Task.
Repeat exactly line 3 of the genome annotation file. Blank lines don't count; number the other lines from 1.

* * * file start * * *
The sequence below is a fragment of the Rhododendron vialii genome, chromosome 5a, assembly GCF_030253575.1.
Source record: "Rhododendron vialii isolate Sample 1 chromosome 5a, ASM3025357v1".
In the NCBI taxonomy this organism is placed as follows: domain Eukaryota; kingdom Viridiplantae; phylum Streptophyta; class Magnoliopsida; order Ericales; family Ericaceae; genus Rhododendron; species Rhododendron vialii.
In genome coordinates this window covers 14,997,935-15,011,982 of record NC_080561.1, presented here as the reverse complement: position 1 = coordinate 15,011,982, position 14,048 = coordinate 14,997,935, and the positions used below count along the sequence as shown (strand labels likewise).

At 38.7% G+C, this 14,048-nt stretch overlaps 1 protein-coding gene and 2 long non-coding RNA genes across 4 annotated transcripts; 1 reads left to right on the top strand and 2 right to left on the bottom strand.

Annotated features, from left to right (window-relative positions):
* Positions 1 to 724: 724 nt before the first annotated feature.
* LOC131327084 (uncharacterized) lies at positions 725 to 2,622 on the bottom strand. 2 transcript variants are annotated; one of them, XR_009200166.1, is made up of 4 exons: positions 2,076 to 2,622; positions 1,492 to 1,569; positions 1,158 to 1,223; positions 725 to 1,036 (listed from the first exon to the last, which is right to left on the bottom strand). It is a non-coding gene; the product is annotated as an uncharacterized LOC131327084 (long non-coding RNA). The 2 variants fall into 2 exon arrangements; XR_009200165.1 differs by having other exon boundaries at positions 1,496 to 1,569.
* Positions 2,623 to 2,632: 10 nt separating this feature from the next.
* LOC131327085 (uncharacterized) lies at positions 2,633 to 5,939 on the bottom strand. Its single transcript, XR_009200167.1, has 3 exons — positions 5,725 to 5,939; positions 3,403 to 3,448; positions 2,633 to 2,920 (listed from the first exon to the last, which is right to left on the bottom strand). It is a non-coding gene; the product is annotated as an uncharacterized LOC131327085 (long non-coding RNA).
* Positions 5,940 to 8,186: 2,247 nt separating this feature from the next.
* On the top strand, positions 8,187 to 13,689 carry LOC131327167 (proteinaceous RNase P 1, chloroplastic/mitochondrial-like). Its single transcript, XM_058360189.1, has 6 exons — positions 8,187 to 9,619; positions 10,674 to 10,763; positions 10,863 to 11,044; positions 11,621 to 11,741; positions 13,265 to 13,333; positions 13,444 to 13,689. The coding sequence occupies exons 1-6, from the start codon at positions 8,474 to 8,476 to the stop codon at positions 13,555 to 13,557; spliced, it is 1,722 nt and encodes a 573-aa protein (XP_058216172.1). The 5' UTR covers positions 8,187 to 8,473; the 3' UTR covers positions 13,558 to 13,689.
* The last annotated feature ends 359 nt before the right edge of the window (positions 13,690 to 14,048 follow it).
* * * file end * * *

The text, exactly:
In the NCBI taxonomy this organism is placed as follows: domain Eukaryota; kingdom Viridiplantae; phylum Streptophyta; class Magnoliopsida; order Ericales; family Ericaceae; genus Rhododendron; species Rhododendron vialii.